Plentiful quantities of good dry bedding should be available to keep the piglets warm. be given a secure place of their own in the sow’s pen. This is because there is always the risk that the sow accidentally kills her piglets by lying heavily on them. who thus remain in close contact with the mother but can move freely about and away from her as they please. to make sure that the piglets do not escape. inside the pen a horizontal rail should be installed parallel to each wall. It is a good idea to put the piglets in a separate corner where they can feed on their own away from the sow (see next Paragraph). a sort of cage confining the sow and limiting her movement.15 weaned piglets. but at a small distance from her.5
Housing the sow and her piglets
As we have stated. To make it impossible for the sow to crush her piglets against the walls. if possible.
Farrowing crate Another solution to prevent piglets being crushed during and after birth is to use a farrowing crate. young animals should be protected from cold directly after birth. or 3 breeding pigs. The pen in Figures 9A and 9B is suitable for all types of pig. Bars across the top prevent the sow from climbing out.should be larger if a water bath is installed and it must be well fenced. or 10 fattening pigs. If this does not suffice and you have the means. These dimensions are also suitable for housing 12 .
. 15 to 20 cm away from the walls and at a height of 15 to 20 cm from the floor.
3. and resembles a cage made of iron or wooden bars. The crate is installed in the pen and just next to it a warm spot is provided for the piglets. The piglets should. The crate takes up a floor area of about 65 x 220 cm. There are doors at the front and back of the crate. a heating lamp should be installed in a separate corner of the pen for the first few weeks.
The box allows the piglets to crawl away from the sow to a bedded area on either side of her. 1985).
Figure 10: Farrowing crate with covered ‘creep’ area for piglets (from: Udo. so that the piglets can run freely about the pen. This is a farrowing crate combined with a special ‘creep’ area where the piglets are kept warm.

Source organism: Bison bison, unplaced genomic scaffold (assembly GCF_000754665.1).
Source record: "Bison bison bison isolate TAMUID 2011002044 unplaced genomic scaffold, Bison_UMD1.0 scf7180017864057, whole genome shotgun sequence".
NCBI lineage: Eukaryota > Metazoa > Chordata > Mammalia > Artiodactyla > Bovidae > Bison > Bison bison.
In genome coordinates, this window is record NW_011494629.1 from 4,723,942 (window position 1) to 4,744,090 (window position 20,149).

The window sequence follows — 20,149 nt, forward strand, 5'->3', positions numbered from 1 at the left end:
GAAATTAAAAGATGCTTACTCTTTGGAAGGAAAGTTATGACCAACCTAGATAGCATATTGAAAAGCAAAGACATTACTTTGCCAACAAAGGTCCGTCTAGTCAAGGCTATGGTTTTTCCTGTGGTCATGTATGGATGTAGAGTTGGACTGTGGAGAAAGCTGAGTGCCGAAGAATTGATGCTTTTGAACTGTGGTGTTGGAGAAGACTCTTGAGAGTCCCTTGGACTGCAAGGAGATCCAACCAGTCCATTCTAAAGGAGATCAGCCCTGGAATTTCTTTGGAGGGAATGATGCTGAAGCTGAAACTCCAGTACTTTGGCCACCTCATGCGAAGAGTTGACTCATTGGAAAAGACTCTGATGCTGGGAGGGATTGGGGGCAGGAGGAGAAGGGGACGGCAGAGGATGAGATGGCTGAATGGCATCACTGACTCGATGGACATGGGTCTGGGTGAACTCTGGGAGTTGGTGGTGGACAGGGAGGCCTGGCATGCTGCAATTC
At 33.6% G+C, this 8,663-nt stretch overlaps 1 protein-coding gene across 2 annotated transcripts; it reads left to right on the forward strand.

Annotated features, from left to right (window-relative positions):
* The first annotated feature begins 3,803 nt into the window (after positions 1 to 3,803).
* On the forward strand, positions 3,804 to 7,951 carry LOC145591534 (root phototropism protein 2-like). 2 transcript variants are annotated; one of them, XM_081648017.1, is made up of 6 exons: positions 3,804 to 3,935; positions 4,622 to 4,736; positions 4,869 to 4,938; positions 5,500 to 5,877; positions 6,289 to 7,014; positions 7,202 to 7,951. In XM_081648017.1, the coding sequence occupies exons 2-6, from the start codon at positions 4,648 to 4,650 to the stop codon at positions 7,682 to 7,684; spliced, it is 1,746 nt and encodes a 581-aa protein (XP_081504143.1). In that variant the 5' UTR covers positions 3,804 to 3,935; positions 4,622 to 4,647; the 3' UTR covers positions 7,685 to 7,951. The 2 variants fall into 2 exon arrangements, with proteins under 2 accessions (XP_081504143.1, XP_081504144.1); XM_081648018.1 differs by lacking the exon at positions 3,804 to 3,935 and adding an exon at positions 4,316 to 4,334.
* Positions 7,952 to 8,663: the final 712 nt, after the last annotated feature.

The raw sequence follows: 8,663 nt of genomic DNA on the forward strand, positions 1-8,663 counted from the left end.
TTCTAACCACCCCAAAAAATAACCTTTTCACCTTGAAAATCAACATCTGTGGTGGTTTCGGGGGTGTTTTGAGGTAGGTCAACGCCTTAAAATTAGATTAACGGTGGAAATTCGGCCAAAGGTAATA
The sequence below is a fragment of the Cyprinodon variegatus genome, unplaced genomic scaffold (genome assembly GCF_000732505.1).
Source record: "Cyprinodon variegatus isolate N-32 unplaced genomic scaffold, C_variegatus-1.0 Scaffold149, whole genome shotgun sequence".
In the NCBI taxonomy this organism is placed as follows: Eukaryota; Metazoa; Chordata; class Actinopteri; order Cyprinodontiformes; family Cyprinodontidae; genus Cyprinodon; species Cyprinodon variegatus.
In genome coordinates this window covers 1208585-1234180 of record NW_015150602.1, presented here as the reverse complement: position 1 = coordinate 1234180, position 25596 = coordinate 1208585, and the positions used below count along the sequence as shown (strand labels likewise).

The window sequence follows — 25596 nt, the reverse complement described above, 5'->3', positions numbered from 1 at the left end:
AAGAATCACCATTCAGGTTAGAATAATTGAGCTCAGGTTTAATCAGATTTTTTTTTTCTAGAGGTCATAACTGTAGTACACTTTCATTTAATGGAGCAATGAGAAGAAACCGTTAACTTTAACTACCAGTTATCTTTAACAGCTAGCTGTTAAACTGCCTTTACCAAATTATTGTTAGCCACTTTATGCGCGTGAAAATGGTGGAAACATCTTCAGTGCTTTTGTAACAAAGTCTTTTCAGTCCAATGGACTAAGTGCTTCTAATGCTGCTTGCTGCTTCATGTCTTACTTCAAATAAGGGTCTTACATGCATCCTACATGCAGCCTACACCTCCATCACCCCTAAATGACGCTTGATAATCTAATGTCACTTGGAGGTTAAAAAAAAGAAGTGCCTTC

Pig keeping in the tropics
. The sow should be kept in the farrowing crate for about two weeks after farrowing. This system has proved very successful. After a few days the extra shutters can be removed. and for the larger commercial breeds 65 x 220 cm.The dimensions of the farrowing crate depend on the average size of the sows. For smaller types the crate should measure about 50 x 150 cm. the piglets nearly always prefer the protective ‘creep’ rather than lying against the sow.
Piglet boxes Figure 10 illustrates a ‘piglet-box’.
This also applies to the breeding animals and boars. and the manure will be better too! Once the litter from the pens has been broken down by the pigs it should be left to rot for a while (in the shade).apart from being put on the land. to approach compost quality. Before using the dung it is best to let it decompose first by heaping it separately. When the piglets reach a weight of 8 . where they can be introduced to a little feed. the pig manure can be used to fertilise the
. Their leg muscles will benefit and in rooting around they will find some of the essential elements that are sometimes lacking in the feed.
3.12 kg they can be weaned. that is to say. by being kept moist and turned occasionally. This could be in a separate corner of the pen. and a simple pen with a run will suffice (Figure 9).6
Housing fattening pigs
Pens to be used for fattening pigs are less demanding.7
Using liquid manure and dung
Pig urine and dung are good fertiliser for the land. Pigs enjoy chewing their litter and playing with it. When the sow leaves the crate a warm place should be found for the piglets. a fattener will never get old (slaughter) but a good breeding pig will be used for as long as possible. so it is wise to make good use of them. as this is very good for their general condition. The danger of parasite infection must be taken into account however when putting the animals out (see paragraph 7. There should be no more than 10 fattening pigs in one pen.